Daratumumab, at least initially, is taking a slightly different development tactic than either Kyprolis or elotuzumab and is hoping to enter the myeloma market initially by targeting fourth-line or later patients.5 An open-label, two-part Phase II study (Sirius, MMY2002, NCT01985126) evaluated daratumumab monotherapy in its FDA breakthrough therapy designation population: double-refractory myeloma patients with at least three prior lines of therapy. In part 1, 34 patients were randomized to daratumumab 8 mg/kg (n = 18) or 16 mg/kg (n = 16) to determine the most effective dose. In part 2, 90 additional patients were given the 16 mg/kg dose. Data for 106 heavily pretreated (median five prior lines, including 95% double refractory and 66% refractory to three of four approved agents (Revlimid, Velcade, Pomalyst and/or Kyprolis)) patients were reported. After a median follow-up of 9.3 months, 29% of patients responded to daratumumab, including three complete responses, 10 very good partial responses, and 18 partial responses. Responses to daratumumab were rapid and durable, lasting on average 7.4 months. Response was consistent across all subgroups including the most refractory patients. Median PFS was 3.7 months. Median OS has not been reached, and the estimated one-year OS rate is 65%, which is remarkable in such a refractory population. Common all-grade AE (≥ 20%) were fatigue (39.6%), anemia (33.0%), nausea (29.2%), thrombocytopenia (25.5%), back pain (22.6%), neutropenia (22.6%) and cough (20.8%). Infusion-related reactions were common (43%) but mainly Grade 1/2 (5% Grade 3; 0% Grade 4). J&J intends to seek accelerated approval for daratumumab later this year6 and already has plans to enter the ranks of emerging triplet therapies in myeloma, by initiating two Phase III trials in relapsed/refractory patients combining daratumumab with VelDex (NCT02136134) or with RevDex (NCT02076009). The discussant, Dr. Lentzsch, enthusiastically reviewed the Phase I/II data showing that daratumumab plus RevDex had an impressive 87% ORR with responses that deepened over time.

Given the increasingly crowded relapsed/refractory setting, companies that plan to bring more agents to multiple myeloma will need to go head-to-head against or combine with RevDex, VelDex, KypDex or the various established and emerging triplet regimens. As we have seen in other crowded markets such as renal cell carcinoma, even existing approved agents may be forced into head-to-head trials to establish dominance and win a significant portion of the market. As of now, there is no clear winner, and the influx of new agents will only confuse matters more with the lack of understanding of whether triplets are better than doublets, if quadruplets are better than triplets (this is sure to be explored in the near future), which regimen is superior and how to sequence the drugs. Furthermore, across all scenarios also exists the question of cost of care. Can the market (and patients) afford combination therapies that continue to push the boundaries of affordability? The price may be justified if the new combination therapies can provide a long-term survival benefit, but for now the regimens reported here have only firmly established a PFS benefit.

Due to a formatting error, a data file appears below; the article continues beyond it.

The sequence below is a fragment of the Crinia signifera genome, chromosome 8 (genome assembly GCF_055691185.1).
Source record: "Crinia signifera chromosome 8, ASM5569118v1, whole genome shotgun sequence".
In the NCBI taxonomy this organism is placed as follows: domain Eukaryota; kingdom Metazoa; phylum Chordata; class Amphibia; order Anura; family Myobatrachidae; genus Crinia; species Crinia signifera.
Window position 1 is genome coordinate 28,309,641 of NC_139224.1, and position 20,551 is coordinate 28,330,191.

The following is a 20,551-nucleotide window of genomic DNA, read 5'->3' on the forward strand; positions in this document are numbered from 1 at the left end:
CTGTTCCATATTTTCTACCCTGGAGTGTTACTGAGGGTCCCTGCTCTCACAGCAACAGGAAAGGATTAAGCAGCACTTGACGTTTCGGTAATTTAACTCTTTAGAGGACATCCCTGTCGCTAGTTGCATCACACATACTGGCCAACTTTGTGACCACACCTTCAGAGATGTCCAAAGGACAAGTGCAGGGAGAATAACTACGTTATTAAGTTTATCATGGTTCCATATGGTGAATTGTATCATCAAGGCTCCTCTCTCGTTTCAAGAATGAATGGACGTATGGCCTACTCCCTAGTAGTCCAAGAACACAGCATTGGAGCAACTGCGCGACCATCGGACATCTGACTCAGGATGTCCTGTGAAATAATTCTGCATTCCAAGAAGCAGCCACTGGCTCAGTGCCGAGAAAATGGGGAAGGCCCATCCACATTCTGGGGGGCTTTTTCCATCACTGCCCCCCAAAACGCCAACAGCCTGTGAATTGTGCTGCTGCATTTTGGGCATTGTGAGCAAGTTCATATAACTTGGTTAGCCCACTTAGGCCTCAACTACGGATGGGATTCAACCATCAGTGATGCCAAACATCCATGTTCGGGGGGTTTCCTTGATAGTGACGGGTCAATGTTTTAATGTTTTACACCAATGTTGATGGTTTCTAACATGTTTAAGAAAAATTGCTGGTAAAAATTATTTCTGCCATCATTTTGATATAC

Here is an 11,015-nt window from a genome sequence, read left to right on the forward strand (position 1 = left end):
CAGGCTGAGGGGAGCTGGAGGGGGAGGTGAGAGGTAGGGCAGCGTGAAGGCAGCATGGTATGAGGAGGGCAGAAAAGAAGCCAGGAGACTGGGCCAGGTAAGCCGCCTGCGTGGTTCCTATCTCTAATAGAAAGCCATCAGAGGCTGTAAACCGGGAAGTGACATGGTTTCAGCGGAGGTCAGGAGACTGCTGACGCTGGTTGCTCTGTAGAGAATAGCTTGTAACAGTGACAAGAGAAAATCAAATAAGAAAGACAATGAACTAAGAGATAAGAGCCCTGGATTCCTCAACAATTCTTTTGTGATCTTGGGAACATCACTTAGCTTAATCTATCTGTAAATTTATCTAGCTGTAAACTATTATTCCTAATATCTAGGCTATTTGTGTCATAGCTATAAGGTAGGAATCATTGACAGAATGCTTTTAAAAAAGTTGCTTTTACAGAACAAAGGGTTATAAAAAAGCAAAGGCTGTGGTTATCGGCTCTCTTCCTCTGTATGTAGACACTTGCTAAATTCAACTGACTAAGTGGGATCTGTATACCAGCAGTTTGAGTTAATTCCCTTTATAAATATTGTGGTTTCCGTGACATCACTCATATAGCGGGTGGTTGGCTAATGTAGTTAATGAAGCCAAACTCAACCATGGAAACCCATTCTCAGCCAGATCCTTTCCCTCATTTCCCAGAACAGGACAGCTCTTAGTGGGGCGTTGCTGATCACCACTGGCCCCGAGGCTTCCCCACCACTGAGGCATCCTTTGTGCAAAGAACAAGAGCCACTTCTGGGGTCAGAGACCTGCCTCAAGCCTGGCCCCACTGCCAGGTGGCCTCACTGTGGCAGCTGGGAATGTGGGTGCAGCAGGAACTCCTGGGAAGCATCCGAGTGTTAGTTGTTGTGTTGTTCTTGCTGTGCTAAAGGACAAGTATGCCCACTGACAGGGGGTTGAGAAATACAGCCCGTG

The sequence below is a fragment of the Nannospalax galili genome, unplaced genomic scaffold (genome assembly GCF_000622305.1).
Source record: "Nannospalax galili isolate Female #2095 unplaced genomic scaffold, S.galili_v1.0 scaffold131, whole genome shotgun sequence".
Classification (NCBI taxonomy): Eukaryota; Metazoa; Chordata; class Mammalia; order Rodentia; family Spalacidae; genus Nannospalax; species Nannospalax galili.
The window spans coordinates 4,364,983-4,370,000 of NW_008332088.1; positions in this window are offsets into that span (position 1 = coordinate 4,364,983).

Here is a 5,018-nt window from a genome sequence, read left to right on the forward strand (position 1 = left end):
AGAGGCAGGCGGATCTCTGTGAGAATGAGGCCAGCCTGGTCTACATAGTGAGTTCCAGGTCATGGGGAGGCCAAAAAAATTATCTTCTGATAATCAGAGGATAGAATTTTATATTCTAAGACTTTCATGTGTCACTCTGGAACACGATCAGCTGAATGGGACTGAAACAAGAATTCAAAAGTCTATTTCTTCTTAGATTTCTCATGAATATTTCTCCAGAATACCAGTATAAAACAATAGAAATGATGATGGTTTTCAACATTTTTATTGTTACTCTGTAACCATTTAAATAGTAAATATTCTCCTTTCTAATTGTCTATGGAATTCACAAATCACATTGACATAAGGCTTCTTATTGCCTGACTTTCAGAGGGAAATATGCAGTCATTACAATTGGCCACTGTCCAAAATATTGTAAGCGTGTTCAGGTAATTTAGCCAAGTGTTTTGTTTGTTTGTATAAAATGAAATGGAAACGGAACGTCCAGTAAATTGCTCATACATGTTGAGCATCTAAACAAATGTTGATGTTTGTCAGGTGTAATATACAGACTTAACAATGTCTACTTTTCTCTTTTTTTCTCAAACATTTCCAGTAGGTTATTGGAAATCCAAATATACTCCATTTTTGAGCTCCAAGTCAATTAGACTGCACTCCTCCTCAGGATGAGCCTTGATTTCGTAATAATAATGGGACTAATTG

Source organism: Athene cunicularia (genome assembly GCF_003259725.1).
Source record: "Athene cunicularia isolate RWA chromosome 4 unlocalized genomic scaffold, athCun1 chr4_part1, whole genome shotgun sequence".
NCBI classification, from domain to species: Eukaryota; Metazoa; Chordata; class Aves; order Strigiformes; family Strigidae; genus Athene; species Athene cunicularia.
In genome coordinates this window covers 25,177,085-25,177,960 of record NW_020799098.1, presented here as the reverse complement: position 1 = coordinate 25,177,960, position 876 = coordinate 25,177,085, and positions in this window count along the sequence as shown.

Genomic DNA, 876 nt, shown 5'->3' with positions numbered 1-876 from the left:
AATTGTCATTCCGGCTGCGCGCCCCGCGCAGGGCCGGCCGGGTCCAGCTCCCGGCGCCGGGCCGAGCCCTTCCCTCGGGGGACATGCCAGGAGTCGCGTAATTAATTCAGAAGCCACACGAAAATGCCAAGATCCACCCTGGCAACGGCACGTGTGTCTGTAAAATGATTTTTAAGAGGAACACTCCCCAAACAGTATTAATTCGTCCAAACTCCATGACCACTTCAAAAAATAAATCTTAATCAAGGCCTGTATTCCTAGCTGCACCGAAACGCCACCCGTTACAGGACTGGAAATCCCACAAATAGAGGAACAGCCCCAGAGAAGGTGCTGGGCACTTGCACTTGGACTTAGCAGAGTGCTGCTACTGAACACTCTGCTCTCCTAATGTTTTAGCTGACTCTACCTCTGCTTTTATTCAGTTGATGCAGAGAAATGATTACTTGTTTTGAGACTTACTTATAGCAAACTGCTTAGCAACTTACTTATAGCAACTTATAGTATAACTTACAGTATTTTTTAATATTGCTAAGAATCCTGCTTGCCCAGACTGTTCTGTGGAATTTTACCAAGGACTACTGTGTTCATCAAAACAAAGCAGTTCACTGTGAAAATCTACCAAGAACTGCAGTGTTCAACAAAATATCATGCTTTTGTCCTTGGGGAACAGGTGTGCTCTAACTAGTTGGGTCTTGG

1. Kantar Health, CancerMPact® Treatment Architecture U.S., accessed June 1, 2015.

2. Dimopoulos MA, Moreau P, Palumbo A, et al. Carfilzomib and dexamethasone (Kd) vs bortezomib and dexamethasone (Vd) in patients (pts) with relapsed multiple myeloma (RMM): Results from the phase III study ENDEAVOR. J Clin Oncol. 2015;33(suppl; abstr 8509)

3. Stuart AK, Rajkumar SV, Dimopoulos MA, et al. Carfilzomib, Lenalidomide, and Dexamethasone for Relapsed Multiple Myeloma. NEJM, 372(2): 142-52, 2015.

4. Lonial S, Dimopoulos MA, Palumbo A, et al. ELOQUENT-2: A phase III, randomized, open-label study of lenalidomide (Len)/dexamethasone (dex) with/without elotuzumab (Elo) in patients (pts) with relapsed/refractory multiple myeloma (RRMM). J Clin Oncol. 2015;33(suppl; abstr 8508)

5. Lonial S, Weiss BM, Usmani SZ et al. Phase II study of daratumumab (DARA) monotherapy in patients with ≥ 3 lines of prior therapy or double refractory multiple myeloma (MM): 54767414MMY2002 (Sirius). J Clin Oncol. 2015;33(suppl; abstr LBA8512)

6. Johnson & Johnson press release, May 20, 2015.